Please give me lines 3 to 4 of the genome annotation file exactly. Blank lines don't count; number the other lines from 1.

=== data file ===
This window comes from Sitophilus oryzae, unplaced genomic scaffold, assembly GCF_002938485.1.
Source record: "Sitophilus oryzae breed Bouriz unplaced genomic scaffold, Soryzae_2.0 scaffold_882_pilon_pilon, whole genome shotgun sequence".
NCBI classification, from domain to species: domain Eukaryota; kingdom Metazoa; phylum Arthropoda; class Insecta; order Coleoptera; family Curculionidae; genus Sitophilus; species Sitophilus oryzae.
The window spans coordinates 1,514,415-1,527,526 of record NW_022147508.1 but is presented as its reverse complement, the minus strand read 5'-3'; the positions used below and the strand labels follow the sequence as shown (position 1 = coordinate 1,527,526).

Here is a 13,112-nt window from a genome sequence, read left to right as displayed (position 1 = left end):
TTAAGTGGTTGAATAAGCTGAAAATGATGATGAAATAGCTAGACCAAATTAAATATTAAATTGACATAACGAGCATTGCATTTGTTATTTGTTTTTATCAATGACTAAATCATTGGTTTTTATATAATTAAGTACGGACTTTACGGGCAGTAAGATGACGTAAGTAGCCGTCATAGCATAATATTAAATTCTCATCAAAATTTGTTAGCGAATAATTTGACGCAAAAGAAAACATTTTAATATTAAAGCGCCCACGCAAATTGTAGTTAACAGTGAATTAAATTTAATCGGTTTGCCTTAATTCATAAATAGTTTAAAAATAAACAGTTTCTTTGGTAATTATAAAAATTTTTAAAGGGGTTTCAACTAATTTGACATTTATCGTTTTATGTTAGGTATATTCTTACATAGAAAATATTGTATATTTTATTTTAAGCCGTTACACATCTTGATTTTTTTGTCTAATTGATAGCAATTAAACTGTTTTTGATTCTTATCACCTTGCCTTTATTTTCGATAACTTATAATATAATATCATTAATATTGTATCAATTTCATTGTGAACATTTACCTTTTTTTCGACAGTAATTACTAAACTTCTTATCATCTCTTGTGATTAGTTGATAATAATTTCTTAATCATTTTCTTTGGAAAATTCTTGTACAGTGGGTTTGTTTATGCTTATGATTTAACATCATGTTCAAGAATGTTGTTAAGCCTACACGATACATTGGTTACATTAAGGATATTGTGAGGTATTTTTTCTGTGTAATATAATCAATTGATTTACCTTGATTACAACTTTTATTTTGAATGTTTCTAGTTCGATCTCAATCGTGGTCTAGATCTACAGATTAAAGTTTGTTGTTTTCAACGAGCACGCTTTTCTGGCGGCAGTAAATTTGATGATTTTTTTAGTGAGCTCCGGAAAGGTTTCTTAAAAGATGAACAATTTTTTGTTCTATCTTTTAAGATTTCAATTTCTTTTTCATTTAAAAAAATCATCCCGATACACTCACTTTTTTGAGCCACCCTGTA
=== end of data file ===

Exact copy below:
NCBI classification, from domain to species: domain Eukaryota; kingdom Metazoa; phylum Arthropoda; class Insecta; order Coleoptera; family Curculionidae; genus Sitophilus; species Sitophilus oryzae.
The window spans coordinates 1,514,415-1,527,526 of record NW_022147508.1 but is presented as its reverse complement, the minus strand read 5'-3'; the positions used below and the strand labels follow the sequence as shown (position 1 = coordinate 1,527,526).